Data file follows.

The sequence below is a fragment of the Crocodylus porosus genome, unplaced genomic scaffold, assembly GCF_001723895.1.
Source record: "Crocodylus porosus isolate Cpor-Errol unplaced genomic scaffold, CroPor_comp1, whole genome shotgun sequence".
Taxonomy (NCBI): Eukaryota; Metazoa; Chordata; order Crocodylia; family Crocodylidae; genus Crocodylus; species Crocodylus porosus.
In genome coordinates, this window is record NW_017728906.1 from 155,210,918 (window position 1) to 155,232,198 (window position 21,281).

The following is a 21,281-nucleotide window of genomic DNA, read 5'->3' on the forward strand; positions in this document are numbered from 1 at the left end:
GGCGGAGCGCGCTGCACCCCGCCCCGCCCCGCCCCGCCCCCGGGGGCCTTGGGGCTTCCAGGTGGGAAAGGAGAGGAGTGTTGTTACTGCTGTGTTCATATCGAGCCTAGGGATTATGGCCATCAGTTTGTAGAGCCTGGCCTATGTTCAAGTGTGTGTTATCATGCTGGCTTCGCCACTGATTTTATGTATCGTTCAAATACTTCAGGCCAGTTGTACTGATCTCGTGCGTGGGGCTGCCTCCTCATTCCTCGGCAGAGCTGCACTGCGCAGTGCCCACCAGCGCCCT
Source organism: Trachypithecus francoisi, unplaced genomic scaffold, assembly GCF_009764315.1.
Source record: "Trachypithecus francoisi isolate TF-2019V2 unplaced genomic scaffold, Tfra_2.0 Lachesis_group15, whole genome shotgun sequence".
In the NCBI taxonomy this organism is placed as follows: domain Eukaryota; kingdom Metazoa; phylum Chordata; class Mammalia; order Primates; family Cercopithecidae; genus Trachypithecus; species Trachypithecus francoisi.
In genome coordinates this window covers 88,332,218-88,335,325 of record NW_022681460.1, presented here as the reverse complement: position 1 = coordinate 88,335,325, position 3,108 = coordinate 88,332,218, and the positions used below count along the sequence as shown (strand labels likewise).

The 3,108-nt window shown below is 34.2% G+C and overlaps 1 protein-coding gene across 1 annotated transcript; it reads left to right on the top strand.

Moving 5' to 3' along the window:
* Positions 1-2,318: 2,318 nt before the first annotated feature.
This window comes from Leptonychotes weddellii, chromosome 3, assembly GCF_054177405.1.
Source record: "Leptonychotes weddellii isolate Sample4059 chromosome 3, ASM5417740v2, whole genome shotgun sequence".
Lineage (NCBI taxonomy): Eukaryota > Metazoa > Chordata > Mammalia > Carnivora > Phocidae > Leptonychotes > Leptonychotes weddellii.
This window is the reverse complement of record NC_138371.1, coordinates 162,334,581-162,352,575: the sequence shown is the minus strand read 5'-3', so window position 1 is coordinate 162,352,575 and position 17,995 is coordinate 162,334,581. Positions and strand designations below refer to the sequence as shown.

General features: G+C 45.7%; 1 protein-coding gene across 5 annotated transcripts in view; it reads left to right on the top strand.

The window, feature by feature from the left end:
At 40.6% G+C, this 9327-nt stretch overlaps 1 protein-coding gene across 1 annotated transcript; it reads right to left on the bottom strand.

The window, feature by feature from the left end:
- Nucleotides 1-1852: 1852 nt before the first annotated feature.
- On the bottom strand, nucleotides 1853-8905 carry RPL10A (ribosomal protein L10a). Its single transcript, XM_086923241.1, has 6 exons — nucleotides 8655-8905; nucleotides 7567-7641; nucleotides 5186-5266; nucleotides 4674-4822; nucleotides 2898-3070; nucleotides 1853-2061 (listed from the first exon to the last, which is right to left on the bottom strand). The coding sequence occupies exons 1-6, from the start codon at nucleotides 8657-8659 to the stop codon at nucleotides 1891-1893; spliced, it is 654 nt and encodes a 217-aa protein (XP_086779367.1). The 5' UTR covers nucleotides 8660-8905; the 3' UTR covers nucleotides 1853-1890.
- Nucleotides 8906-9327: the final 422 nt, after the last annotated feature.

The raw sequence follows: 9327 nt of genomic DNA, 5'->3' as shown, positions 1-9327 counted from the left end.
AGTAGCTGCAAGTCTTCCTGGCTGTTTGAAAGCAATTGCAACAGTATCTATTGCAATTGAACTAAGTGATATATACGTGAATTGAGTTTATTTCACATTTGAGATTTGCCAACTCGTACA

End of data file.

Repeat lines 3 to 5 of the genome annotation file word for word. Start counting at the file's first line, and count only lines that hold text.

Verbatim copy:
Taxonomy (NCBI): Eukaryota; Metazoa; Chordata; order Crocodylia; family Crocodylidae; genus Crocodylus; species Crocodylus porosus.
In genome coordinates, this window is record NW_017728906.1 from 155,210,918 (window position 1) to 155,232,198 (window position 21,281).

The following is a 21,281-nucleotide window of genomic DNA, read 5'->3' on the forward strand; positions in this document are numbered from 1 at the left end: